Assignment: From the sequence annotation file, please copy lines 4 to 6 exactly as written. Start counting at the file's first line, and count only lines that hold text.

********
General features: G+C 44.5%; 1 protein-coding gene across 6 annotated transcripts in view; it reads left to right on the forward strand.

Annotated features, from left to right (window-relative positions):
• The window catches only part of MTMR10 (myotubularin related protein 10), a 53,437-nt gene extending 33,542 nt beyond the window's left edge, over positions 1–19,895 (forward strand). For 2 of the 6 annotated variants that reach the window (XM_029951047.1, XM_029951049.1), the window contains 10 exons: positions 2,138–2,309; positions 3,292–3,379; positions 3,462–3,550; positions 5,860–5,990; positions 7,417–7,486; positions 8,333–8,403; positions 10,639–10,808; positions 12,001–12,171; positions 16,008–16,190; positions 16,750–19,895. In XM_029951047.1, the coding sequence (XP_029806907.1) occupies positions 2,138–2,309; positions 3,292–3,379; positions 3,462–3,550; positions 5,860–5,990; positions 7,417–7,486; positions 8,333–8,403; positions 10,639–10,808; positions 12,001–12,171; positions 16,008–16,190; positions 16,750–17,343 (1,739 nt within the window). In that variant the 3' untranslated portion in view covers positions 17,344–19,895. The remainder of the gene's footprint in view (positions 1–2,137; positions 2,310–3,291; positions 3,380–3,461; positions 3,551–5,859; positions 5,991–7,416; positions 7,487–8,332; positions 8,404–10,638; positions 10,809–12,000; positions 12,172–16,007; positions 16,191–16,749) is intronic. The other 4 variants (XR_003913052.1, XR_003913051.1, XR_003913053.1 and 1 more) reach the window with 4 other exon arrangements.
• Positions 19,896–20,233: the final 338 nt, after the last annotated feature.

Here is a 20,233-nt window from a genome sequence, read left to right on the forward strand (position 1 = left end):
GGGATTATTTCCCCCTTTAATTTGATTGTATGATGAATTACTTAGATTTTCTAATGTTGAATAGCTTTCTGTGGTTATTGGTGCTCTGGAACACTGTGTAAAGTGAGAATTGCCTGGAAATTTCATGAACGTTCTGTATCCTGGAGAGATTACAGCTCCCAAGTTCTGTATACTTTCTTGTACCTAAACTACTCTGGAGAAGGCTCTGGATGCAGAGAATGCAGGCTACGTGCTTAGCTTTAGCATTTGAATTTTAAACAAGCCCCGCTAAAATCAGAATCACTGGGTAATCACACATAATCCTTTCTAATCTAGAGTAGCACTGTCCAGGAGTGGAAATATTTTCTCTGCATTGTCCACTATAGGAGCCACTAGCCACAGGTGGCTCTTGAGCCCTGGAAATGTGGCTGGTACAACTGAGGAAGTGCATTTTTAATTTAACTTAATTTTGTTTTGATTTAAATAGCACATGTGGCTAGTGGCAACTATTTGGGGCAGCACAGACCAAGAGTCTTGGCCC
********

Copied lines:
• Positions 19,896–20,233: the final 338 nt, after the last annotated feature.

Here is a 20,233-nt window from a genome sequence, read left to right on the forward strand (position 1 = left end):
GGGATTATTTCCCCCTTTAATTTGATTGTATGATGAATTACTTAGATTTTCTAATGTTGAATAGCTTTCTGTGGTTATTGGTGCTCTGGAACACTGTGTAAAGTGAGAATTGCCTGGAAATTTCATGAACGTTCTGTATCCTGGAGAGATTACAGCTCCCAAGTTCTGTATACTTTCTTGTACCTAAACTACTCTGGAGAAGGCTCTGGATGCAGAGAATGCAGGCTACGTGCTTAGCTTTAGCATTTGAATTTTAAACAAGCCCCGCTAAAATCAGAATCACTGGGTAATCACACATAATCCTTTCTAATCTAGAGTAGCACTGTCCAGGAGTGGAAATATTTTCTCTGCATTGTCCACTATAGGAGCCACTAGCCACAGGTGGCTCTTGAGCCCTGGAAATGTGGCTGGTACAACTGAGGAAGTGCATTTTTAATTTAACTTAATTTTGTTTTGATTTAAATAGCACATGTGGCTAGTGGCAACTATTTGGGGCAGCACAGACCAAGAGTCTTGGCCC